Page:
Have you ever thought about what happens to your donations to the church?

Perhaps you should!

Charitable Contributions and Clergy Abuse

Charities solicit all year round to raise funds for their individual causes such as medical research, animal protection, historical restoration etc. Some have seasonal events you expect each year like the traditional "Archbishop's Winter Appeal" or the Red Shield Appeal. While charities are very important in today’s society I urge you to keep in mind that it is equally important to know how your donation is distributed. Specifically, portions of your dollar usually go toward advertising, printing, postage and other administrative costs to name a few, ultimately leaving only a small percentage of your donation to actually support the cause to which you originally donated. This is also the case regarding the distribution of your contribution to the Bishop's Appeal in your community, and a portion of your weekly offertory.

So where is that money going? While it is true that the church has education, living, and administrative expenses, they also have financial responsibilities you may not be aware of, namely abuse-related expenses. While some abuses are very public, others remain quite private, for instance most of the sexual abuse of adults and children by clergy. While this abuse is often hidden, it nevertheless has a profound impact on the church’s financial obligations. Financial contributions to the church are used to pay legal fees, investigators, compensation to victims (also known as hush money, since it is usually in exchange for a signed confidentiality clause to ensure the abuse will not go public), medical as well as culpability insurance policies, and finally for the “treatment” of clergy/priests who are perpetrators, or worse, to send the priest on leave (study, sabbatical or medical leave) while “things cool down”.

All too often priests do not receive sex offender treatment but when they do, it can cost the diocese in excess of $10,000 per month for the 3-6 months (or more) that the program requires, ON TOP OF the priest's normal salary. Medical insurance does not always cover these expenses. Ask your Bishop how much money has been spent in the past year, 5 years, and beyond for each of the above mentioned items. I guarantee you will not get an answer, or at least not an accurate one.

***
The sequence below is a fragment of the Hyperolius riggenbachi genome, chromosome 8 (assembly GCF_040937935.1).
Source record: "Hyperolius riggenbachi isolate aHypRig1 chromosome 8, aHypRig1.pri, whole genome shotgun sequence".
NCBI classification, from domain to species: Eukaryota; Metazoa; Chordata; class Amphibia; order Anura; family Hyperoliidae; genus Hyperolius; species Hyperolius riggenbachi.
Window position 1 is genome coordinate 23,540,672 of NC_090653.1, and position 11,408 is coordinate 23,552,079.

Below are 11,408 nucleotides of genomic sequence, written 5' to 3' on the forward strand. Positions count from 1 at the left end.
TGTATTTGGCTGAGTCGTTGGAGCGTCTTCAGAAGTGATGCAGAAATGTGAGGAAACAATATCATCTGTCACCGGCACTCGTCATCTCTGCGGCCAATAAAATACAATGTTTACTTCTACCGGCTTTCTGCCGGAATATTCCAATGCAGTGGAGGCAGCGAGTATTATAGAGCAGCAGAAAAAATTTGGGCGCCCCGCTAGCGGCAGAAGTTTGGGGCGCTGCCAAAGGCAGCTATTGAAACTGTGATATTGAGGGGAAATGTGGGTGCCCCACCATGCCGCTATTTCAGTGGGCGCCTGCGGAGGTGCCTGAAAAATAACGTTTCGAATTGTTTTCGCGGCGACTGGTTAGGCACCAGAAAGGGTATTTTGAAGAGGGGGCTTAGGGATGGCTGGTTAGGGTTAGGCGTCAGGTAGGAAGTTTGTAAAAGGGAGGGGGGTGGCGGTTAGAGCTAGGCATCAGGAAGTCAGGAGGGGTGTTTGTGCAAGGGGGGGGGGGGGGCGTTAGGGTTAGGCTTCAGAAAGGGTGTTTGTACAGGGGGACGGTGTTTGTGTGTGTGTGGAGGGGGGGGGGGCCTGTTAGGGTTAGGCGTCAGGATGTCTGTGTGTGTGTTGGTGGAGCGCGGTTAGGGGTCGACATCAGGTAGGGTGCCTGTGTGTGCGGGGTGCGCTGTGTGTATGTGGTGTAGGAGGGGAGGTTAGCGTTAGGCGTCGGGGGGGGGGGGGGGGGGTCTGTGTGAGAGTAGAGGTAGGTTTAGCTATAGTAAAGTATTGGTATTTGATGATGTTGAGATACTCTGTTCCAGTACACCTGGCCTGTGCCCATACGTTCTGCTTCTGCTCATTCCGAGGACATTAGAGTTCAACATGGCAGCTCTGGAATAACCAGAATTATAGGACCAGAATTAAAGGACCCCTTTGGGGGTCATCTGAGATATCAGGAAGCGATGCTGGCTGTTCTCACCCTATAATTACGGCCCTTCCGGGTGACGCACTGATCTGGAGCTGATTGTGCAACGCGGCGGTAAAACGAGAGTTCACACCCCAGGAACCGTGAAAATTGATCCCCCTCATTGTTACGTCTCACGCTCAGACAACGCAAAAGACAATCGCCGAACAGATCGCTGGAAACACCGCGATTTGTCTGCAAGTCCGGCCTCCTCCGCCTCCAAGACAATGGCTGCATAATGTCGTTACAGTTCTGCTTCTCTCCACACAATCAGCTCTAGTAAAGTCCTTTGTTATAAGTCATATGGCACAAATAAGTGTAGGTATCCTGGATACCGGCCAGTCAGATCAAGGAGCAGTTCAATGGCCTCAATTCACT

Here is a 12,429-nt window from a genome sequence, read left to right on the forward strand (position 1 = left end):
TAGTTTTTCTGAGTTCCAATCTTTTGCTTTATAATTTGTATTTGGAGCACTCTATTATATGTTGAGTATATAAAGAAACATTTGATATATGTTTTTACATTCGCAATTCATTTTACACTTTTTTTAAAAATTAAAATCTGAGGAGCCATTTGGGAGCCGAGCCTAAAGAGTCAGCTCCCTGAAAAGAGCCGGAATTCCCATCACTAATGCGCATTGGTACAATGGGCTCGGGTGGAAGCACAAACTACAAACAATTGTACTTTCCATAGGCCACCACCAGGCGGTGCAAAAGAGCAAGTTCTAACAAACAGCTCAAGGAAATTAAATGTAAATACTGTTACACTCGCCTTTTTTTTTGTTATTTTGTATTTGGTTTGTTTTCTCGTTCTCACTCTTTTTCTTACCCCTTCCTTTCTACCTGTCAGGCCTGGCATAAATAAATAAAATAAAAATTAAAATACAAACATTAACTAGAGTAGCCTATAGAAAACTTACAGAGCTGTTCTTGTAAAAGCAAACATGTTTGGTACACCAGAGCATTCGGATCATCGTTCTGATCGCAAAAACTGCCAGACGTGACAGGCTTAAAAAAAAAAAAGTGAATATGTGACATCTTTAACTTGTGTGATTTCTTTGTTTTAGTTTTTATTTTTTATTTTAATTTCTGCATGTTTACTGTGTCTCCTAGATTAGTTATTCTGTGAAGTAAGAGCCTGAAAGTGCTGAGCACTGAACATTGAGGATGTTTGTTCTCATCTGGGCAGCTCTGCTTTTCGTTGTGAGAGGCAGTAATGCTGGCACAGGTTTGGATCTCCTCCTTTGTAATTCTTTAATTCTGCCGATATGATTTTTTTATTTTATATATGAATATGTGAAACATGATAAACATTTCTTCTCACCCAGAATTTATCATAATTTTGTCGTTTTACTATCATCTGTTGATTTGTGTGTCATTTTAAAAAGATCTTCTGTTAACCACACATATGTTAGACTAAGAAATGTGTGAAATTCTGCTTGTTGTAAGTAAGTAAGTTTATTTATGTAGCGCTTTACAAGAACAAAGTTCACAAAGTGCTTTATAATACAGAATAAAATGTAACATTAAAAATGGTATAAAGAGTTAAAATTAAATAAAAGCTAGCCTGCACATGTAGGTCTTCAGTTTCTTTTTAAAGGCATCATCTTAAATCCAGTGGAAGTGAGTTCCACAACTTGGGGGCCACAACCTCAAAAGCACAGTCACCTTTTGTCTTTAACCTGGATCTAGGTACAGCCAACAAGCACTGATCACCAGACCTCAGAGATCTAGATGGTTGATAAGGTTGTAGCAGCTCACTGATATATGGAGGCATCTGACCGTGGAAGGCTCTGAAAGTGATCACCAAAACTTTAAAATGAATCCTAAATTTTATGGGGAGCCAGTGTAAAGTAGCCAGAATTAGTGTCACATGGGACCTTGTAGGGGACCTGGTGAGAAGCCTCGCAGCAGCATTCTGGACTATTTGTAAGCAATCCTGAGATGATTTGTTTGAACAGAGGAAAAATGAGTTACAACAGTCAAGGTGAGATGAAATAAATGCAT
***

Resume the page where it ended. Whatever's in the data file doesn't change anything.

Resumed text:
Millions of dollars are spent each year in each denomination and sometimes in each diocese - yes diocese; yes millions - related to sex abuse by clergy. This is fact, not an exaggerated statement to try to shock you. Sexual abuse is not about lawsuits and compensation, insurance and treatment. It goes beyond that. Survivors of abuse have been harmed and betrayed by someone in whom they should be able to have absolute trust. They suffer from embarrassment, guilt, post traumatic stress disorder, self inflicted injuries and a variety of mental illnesses. Their personal relationships, work environments, health and life in general are affected in ways that are unimaginable.

Knowledge is power and hopefully this information has helped empower you to make good fiscal decisions when choosing where your hard-earned money will go. This is not a suggestion that you withhold contributions; it is merely information about what happens to your contribution. However, if you are looking for an alternative charity to contribute to, might I suggest contributing to a victims’ advocacy group dedicated to the fight for justice, prevention, and healing of victims of abuse such as In Good Faith Foundation, or another organisation listed on the contacts page, and specify that your donation be used for clergy sexual abuse victims.

Main page / frameless * Site map and search * My story * Survivors' bill of rights * Who we are * Info for survivors * Writings by survivors * Motivating thoughts * Forgiveness and apologies * Protocols * Protection skills * News and laws worldwide * Statistics * Post-traumatic stress disorder * Perpetrator list * Books * Contacts * Links * Email me

With thanks to the late Tom Economus of Chicago for the original text. Adapted for Australian conditions.